Numerous times, I sit down with my amazing clients, and we talk about goals, and we talk about plans, and all of the diets they’ve followed. Recently, I was asked if I knew about the six pack sensation diet… I hadn’t. There appear to be so many diets, and not a lot of people actually succeeding with them. It’s quite frustrating really, but totally normal. A large part of our training is about habit based coaching.
I never (or hardly) focus on meal plans. I only ever focus on building positive habits, or building awareness through short periods of tracking food choices. I often get asked what is the key to fat loss, and my clients are often surprised (and so was I when I first found this out) to hear that fat loss is largely related to the speed with which we eat. By becoming more mindful about the foods we eat, than we were, and more mindful to allow ourselves to eat more slowly, we’ll often feel fuller earlier, and won’t be over eating any kind of food, let alone unhealthy food.
Food awareness is however very difficult. The reason being that we were raised by (or at least our parents were raised) people who had experienced rationing. Back in the 1940s and 1950s, the general population would have had to limit what they bought, and therefore would absolutely made sure they finished what was on their plate. With food scarce, it was logical for all children to be raised to finish what was on their plate. So our parents would have then habitually trained us to finish what was on our plates, right from an early age.
Nowadays, with plates larger, portion sizing also, food more processed, and cheaper to buy, we always tend to eat more than we need, because we’re set on finishing the meal, and we often eat quickly (unthinkingly). We are a society of mindless eaters.
By eating too quickly, we’re not giving our stomach the time to tell our brain that we’re no longer hungry. This is largely due to the fact that eating food reduces the release of ghrelin, (the hunger hormone), and this takes time to be removed from our system, helping to maintain the feeling of hunger, even when we’ve eaten enough for our bodies to handle. We are also slightly, but chronically under slept, which increases the release of ghrelin, in turn causing us to eat even more.
- Eat Slowly. (15 to 20 minutes is ideal). So the simple solution to this is eating slower, and we can do that, by setting timers to get us started, or by checking the clock when we start eating and setting the intention of finishing after a certain time. There will be times we’re largely unsuccessful. However, if diligently working on this, we can begin to be more food aware, and slower eaters. When we eat slower, we lose between 50 and 70 calories on average. Add that up over 3 or 4 meals a day, and that’s at least 150 calories less per day. Add that up over a week and thats at least 1000 calories less. Do that over a year, and the weight loss is pretty steadily downward so long as we do the next 4 habits in conjunction to some decent degree –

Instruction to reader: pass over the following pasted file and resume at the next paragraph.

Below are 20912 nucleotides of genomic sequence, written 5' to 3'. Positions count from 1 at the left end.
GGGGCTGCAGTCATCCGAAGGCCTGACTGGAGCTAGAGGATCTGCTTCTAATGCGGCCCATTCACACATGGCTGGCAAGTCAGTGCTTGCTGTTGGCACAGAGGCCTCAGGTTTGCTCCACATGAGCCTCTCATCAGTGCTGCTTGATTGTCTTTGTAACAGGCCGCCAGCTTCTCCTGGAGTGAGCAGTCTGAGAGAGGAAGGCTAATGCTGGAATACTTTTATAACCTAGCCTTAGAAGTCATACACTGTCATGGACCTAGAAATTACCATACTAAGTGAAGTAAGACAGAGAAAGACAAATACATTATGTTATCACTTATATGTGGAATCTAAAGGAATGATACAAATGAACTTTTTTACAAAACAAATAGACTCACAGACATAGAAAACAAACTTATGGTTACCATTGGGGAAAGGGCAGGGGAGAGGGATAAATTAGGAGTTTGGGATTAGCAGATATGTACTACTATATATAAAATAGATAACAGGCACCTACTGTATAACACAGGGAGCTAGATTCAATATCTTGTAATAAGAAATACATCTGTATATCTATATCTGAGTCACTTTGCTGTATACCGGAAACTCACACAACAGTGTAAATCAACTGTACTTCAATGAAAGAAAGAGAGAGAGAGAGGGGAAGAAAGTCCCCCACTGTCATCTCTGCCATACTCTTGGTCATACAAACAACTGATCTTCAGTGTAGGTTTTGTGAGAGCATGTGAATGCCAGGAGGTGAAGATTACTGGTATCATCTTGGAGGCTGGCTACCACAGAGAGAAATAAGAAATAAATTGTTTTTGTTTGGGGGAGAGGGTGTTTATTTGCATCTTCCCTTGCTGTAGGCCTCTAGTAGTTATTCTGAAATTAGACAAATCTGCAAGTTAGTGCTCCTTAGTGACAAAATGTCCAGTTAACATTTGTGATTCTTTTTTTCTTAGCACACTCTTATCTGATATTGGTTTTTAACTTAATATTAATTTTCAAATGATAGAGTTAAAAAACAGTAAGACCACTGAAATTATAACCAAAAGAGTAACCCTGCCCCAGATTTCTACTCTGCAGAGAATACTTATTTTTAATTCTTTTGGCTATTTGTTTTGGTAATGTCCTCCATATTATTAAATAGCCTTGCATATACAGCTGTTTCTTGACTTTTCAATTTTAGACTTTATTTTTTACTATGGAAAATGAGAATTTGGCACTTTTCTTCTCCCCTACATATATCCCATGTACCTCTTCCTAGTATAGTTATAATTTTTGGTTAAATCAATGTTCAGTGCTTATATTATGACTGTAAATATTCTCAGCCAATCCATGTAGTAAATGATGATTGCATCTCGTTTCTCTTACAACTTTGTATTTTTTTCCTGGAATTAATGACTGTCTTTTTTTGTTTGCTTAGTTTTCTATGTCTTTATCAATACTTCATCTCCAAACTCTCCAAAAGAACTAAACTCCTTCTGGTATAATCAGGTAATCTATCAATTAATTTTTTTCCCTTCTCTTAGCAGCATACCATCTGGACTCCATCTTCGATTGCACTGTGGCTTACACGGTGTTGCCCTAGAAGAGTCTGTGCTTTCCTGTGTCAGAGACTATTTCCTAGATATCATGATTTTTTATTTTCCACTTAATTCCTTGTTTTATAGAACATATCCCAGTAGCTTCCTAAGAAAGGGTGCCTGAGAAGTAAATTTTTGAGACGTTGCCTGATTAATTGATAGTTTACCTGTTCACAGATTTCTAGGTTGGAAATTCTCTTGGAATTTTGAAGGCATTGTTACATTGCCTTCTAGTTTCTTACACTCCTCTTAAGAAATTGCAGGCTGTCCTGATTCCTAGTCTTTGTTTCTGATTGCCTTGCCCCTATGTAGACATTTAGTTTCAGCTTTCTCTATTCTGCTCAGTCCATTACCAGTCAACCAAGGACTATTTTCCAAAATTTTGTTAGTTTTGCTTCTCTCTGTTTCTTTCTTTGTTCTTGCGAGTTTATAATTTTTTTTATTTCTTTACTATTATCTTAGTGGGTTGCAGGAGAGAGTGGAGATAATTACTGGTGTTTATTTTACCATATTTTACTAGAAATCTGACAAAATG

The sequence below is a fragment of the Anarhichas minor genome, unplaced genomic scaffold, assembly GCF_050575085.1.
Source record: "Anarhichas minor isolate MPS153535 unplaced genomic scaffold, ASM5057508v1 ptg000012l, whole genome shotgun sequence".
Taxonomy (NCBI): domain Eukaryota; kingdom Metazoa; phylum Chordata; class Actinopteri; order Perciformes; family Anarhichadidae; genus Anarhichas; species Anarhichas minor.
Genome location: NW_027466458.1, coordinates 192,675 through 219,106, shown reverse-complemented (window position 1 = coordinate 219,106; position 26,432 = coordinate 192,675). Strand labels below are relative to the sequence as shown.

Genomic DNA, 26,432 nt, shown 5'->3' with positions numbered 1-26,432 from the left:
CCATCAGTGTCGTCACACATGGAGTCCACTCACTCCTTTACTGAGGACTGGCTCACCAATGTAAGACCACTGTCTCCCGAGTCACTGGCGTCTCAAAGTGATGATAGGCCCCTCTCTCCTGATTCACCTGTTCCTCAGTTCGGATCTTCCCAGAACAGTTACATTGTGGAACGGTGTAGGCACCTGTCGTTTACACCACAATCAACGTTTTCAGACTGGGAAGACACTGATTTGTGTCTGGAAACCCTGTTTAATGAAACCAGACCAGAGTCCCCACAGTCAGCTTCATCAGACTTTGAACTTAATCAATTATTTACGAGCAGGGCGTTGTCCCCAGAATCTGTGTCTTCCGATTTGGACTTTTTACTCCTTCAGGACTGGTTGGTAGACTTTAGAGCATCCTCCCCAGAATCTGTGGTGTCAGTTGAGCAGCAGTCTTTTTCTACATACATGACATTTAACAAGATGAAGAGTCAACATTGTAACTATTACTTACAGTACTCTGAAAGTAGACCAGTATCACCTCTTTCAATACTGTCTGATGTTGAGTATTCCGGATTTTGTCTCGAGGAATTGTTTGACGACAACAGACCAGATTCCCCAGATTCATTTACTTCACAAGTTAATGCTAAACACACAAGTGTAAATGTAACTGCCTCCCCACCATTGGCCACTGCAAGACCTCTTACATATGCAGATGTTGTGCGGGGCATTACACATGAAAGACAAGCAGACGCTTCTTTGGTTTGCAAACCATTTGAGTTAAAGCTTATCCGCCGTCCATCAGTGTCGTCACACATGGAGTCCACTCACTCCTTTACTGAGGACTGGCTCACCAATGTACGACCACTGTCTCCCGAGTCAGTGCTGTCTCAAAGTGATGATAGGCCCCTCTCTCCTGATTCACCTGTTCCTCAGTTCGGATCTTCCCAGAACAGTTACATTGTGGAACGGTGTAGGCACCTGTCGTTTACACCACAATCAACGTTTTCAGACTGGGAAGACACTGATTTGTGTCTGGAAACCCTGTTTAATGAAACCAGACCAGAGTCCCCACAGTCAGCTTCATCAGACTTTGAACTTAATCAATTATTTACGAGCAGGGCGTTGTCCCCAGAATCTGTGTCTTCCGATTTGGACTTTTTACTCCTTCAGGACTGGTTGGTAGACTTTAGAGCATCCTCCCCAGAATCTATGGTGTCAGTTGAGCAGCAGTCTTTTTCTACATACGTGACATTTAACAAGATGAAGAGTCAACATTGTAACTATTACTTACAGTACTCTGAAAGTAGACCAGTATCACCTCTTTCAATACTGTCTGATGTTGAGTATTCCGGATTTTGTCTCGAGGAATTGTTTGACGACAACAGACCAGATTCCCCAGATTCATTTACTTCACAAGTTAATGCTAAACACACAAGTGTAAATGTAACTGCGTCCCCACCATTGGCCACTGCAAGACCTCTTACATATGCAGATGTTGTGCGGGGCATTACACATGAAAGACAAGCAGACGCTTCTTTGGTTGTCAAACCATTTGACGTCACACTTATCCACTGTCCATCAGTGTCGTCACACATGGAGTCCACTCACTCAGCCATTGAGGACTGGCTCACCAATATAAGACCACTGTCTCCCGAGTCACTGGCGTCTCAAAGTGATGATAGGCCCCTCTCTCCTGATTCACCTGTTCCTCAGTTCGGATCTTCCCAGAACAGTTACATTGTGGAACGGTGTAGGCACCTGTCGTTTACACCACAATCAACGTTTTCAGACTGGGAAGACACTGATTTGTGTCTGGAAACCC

- Eat Protein Rich Foods with each meal. The protein will provide for more growth and repair. It reduces hunger further. Is harder to digest, and leaves us feeling satisfied for longer. It will allow us to maintain healthy blood sugar levels throughout the day, and therefore mean we’re able to be even more mindful about our next meal.
- Eat lets of deep green or bright vegetables with each meal. They are high in volume, low in calories, high in vitamins and minerals, and therefore is optimal for providing a conditions of health. It is still conjecture, however it seems logical to think, that when a person becomes vegetarian for the first time, their energy levels take a spike, because of the greater array of nutrient dense foods, that allow for optimal bodily function. In this instance, a 1 or 2 handfuls is the best bet with this.
- Eat fruit or starchy carbohydrates on days where you perform vigorous physical activity. This includes foods such as bananas, large fruits, potatoes, pasta and bread. These are great for fueling depleted glycogen stores in the blood stream after you’ve trained hard, and pushed yourself. In this instance, one fist of this, will suffice. On non training days, do the best that you can to avoid these foods, and eat less starchy carbs than you would otherwise. The sugars are less necessary, and are more likely to be stored as fat, if you do.
- Each healthy fat daily. This includes saturated, monounsaturated, and polyunsaturated. What do I mean by this? Saturated fats include coconut oil, butter, cheese, animal fats and eggs. Monounsaturated fats include macadamias, pecans, almonds, cashews, and pistachios, olives, pumpkin seeds, olive oil and avocado. Polyunsaturated fats includes fish oil, algae oils, sunflower seeds, peanuts, walnuts, flaxseeds and flax oil, brazil nuts. Aim for 1 to 2 thumbs of which per meal, with a variety of different sources, and you’ll be winning. At each meal choose a different fat source to get ⅓ of each per day.
These are the 5 healthy habits. Let me know what you think, and how you get on. Post any questions to comments.